Nutrient Intake in Adolescence Influences Future Motherhood

In pregnancy, it is common to hear that pregnant women are eating for two.What many do not know is that feeding a woman decades before getting pregnant can also affect the future of her baby.

New recommendations known as “Think First in Food” and made by the International Federation of Gynecology and Obstetrics (FIGO) 1 , the world’s largest association of maternal health professionals in partnership with the Abbott Nutrition Division show that nutritional choices made At 10 years of age have a huge impact on a woman’s ability to safely and healthfully into adulthood.

It is important to maintain good health habits early on, with a balanced and varied diet, as poor diet can bring not only immediate losses, but also future risks, especially for the reproductive health of women.

In many societies, women and adolescents have inadequate nutrition in relation to the balance between macro (proteins, carbohydrates and fats) and micronutrients (vitamins and minerals) in their diet.This deficiency is detrimental to the health of women and their future children.Therefore according to Oxfordastronomy, good health and adequate nutrition before pregnancy are essential for future mothers to meet the demands of pregnancy and breastfeeding.

Essential nutrients
The recommendations contained in the study highlight the introduction of six key nutrients to female nutrition:

  1. Iron

Particularly important for adolescents and pregnant women, it helps to compensate for what is lost during menstruation, in addition to being the greatest nutrient demand during pregnancy.It can be found in red meats, liver, nuts, pulses, dark green vegetables.In the case of iron of vegetable origin, its absorption is best when consumed with foods that are source of vitamin C.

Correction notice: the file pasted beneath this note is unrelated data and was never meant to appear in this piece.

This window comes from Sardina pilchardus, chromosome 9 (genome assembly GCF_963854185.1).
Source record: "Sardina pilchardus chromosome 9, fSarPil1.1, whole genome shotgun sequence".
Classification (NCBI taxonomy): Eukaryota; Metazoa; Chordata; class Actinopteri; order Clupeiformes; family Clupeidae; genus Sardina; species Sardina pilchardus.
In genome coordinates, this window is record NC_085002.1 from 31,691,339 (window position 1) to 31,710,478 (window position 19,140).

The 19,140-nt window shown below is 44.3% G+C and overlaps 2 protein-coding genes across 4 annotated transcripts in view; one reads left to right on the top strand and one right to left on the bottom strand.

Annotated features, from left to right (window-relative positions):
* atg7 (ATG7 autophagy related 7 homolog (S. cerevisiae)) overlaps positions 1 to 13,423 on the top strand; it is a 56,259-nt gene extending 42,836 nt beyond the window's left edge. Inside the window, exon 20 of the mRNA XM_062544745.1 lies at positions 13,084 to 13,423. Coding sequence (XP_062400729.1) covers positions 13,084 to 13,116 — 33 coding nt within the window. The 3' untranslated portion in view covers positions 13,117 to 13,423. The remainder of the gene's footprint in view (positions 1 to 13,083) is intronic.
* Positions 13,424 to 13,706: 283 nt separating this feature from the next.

1. Iodine

Fundamental during the early days of pregnancy, it is usually not present in diets that do not include iodized salt.It is found in seaweed, seafood and iodized salt.

Folic acid

It is recommended that all women of reproductive age consume 400 μg/day of this nutrient in the form of supplements, or through fortified foods.Folic acid can also be found in dark green vegetables such as spinach, cabbage and Romaine lettuce.

  1. Vitamin B12

Naturally found in products of animal origin, in general this important nutrient is difficult to be ingested in sufficient quantity, mainly by vegetarians and vegans.Vegans can ensure adequate intake of the nutrient by choosing vegetable milks with vitamin B12 and fortified breakfast cereals.

  1. Calcium

If girls and women do not consume enough dairy products, they are likely to be eating an inadequate amount of calcium.A greater intake is particularly important for adolescents during the stage known as “growth spurt.”Calcium is found in dairy products, canned fish with their bones, tofu and legumes.

  1. Vitamin D

Foods are usually low in vitamin D unless they are fortified with this nutrient.Most of our vitamin D is generated by the body when the skin is exposed to sunlight, although this process is less effective in people with dark pigmented skin.However, some foods are naturally rich in vitamin D such as fish oils, fatty fish, mushrooms and egg yolks.

“Think First in Food” is an initiative that seeks to ensure health, productivity, life expectancy and well-being for future generations.If you want to know more about it, access the complete publication available in English.

1. The International Federation of Gynecology and Obstetrics (FIGO) recommendations on adolescent, preconception, and maternal nutrition: “Think Nutrition First”. Hanson M; Bardsley A; De-Regil LM; Moore S; Oken E; Poston L; Ronald C. Ma; McAuliffe F; Suitcase K; Purandare C; Yajnik C; Rushwan H; Morris J. Australia. 2015.
2. Taken from The International Federation of Gynecology and Obstetrics (FIGO) Recommendations on Adolescent, Preconception, and Maternal Nutrition:”Think Nutrition First.”Int J Gynecol Obstet 2015;131 (Suppl 4): S213-254.

Patrícia Ruffo is Scientific Manager of Abbott’s Nutrition Division. Graduated in Nutrition from the University of São Paulo (USP), PhD in Science from the Paulista School of Medicine, Patrícia holds a Master of Science degree from the Medical School of São Paulo.